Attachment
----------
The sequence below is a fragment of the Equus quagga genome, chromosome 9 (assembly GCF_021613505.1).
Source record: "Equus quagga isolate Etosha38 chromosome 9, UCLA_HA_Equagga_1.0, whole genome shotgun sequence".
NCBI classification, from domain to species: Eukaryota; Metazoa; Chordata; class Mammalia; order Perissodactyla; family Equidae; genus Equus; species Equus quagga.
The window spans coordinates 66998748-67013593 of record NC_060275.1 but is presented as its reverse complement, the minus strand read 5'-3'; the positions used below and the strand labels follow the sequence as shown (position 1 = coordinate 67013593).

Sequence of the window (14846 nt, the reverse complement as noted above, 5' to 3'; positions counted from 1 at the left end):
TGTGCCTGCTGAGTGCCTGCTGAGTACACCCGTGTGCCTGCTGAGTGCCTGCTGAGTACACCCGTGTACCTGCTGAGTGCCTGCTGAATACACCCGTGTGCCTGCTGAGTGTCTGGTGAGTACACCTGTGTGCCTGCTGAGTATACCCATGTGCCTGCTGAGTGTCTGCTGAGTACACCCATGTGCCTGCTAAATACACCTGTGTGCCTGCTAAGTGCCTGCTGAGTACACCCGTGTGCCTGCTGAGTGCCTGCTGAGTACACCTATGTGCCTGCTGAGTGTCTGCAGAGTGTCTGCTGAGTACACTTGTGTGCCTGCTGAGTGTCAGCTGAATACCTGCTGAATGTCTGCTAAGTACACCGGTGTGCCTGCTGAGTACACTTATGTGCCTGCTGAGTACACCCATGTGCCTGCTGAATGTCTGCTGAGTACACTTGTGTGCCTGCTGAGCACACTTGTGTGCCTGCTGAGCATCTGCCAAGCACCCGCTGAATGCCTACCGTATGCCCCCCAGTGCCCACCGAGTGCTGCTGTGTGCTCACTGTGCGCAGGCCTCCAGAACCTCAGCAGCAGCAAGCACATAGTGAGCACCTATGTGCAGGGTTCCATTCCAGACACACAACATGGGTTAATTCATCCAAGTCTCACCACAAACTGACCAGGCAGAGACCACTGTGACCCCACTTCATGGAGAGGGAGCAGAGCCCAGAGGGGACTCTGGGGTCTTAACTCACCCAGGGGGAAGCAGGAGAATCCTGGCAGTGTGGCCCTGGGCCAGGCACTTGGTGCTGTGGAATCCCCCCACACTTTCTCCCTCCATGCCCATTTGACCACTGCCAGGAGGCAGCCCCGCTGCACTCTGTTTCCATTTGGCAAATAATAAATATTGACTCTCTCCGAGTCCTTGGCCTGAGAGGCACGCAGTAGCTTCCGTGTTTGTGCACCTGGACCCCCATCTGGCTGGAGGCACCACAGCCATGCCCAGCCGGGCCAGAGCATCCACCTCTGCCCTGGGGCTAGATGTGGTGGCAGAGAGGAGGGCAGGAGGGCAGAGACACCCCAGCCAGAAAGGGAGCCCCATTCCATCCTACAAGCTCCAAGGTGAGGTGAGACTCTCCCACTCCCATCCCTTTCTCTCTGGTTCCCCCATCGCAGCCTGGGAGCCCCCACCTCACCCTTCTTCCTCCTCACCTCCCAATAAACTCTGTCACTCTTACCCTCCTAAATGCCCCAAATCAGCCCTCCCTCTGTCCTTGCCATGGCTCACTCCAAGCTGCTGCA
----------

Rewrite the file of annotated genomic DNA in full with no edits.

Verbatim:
The sequence below is a fragment of the Equus quagga genome, chromosome 9 (assembly GCF_021613505.1).
Source record: "Equus quagga isolate Etosha38 chromosome 9, UCLA_HA_Equagga_1.0, whole genome shotgun sequence".
NCBI classification, from domain to species: Eukaryota; Metazoa; Chordata; class Mammalia; order Perissodactyla; family Equidae; genus Equus; species Equus quagga.
The window spans coordinates 66998748-67013593 of record NC_060275.1 but is presented as its reverse complement, the minus strand read 5'-3'; the positions used below and the strand labels follow the sequence as shown (position 1 = coordinate 67013593).

Sequence of the window (14846 nt, the reverse complement as noted above, 5' to 3'; positions counted from 1 at the left end):
TGTGCCTGCTGAGTGCCTGCTGAGTACACCCGTGTGCCTGCTGAGTGCCTGCTGAGTACACCCGTGTACCTGCTGAGTGCCTGCTGAATACACCCGTGTGCCTGCTGAGTGTCTGGTGAGTACACCTGTGTGCCTGCTGAGTATACCCATGTGCCTGCTGAGTGTCTGCTGAGTACACCCATGTGCCTGCTAAATACACCTGTGTGCCTGCTAAGTGCCTGCTGAGTACACCCGTGTGCCTGCTGAGTGCCTGCTGAGTACACCTATGTGCCTGCTGAGTGTCTGCAGAGTGTCTGCTGAGTACACTTGTGTGCCTGCTGAGTGTCAGCTGAATACCTGCTGAATGTCTGCTAAGTACACCGGTGTGCCTGCTGAGTACACTTATGTGCCTGCTGAGTACACCCATGTGCCTGCTGAATGTCTGCTGAGTACACTTGTGTGCCTGCTGAGCACACTTGTGTGCCTGCTGAGCATCTGCCAAGCACCCGCTGAATGCCTACCGTATGCCCCCCAGTGCCCACCGAGTGCTGCTGTGTGCTCACTGTGCGCAGGCCTCCAGAACCTCAGCAGCAGCAAGCACATAGTGAGCACCTATGTGCAGGGTTCCATTCCAGACACACAACATGGGTTAATTCATCCAAGTCTCACCACAAACTGACCAGGCAGAGACCACTGTGACCCCACTTCATGGAGAGGGAGCAGAGCCCAGAGGGGACTCTGGGGTCTTAACTCACCCAGGGGGAAGCAGGAGAATCCTGGCAGTGTGGCCCTGGGCCAGGCACTTGGTGCTGTGGAATCCCCCCACACTTTCTCCCTCCATGCCCATTTGACCACTGCCAGGAGGCAGCCCCGCTGCACTCTGTTTCCATTTGGCAAATAATAAATATTGACTCTCTCCGAGTCCTTGGCCTGAGAGGCACGCAGTAGCTTCCGTGTTTGTGCACCTGGACCCCCATCTGGCTGGAGGCACCACAGCCATGCCCAGCCGGGCCAGAGCATCCACCTCTGCCCTGGGGCTAGATGTGGTGGCAGAGAGGAGGGCAGGAGGGCAGAGACACCCCAGCCAGAAAGGGAGCCCCATTCCATCCTACAAGCTCCAAGGTGAGGTGAGACTCTCCCACTCCCATCCCTTTCTCTCTGGTTCCCCCATCGCAGCCTGGGAGCCCCCACCTCACCCTTCTTCCTCCTCACCTCCCAATAAACTCTGTCACTCTTACCCTCCTAAATGCCCCAAATCAGCCCTCCCTCTGTCCTTGCCATGGCTCACTCCAAGCTGCTGCA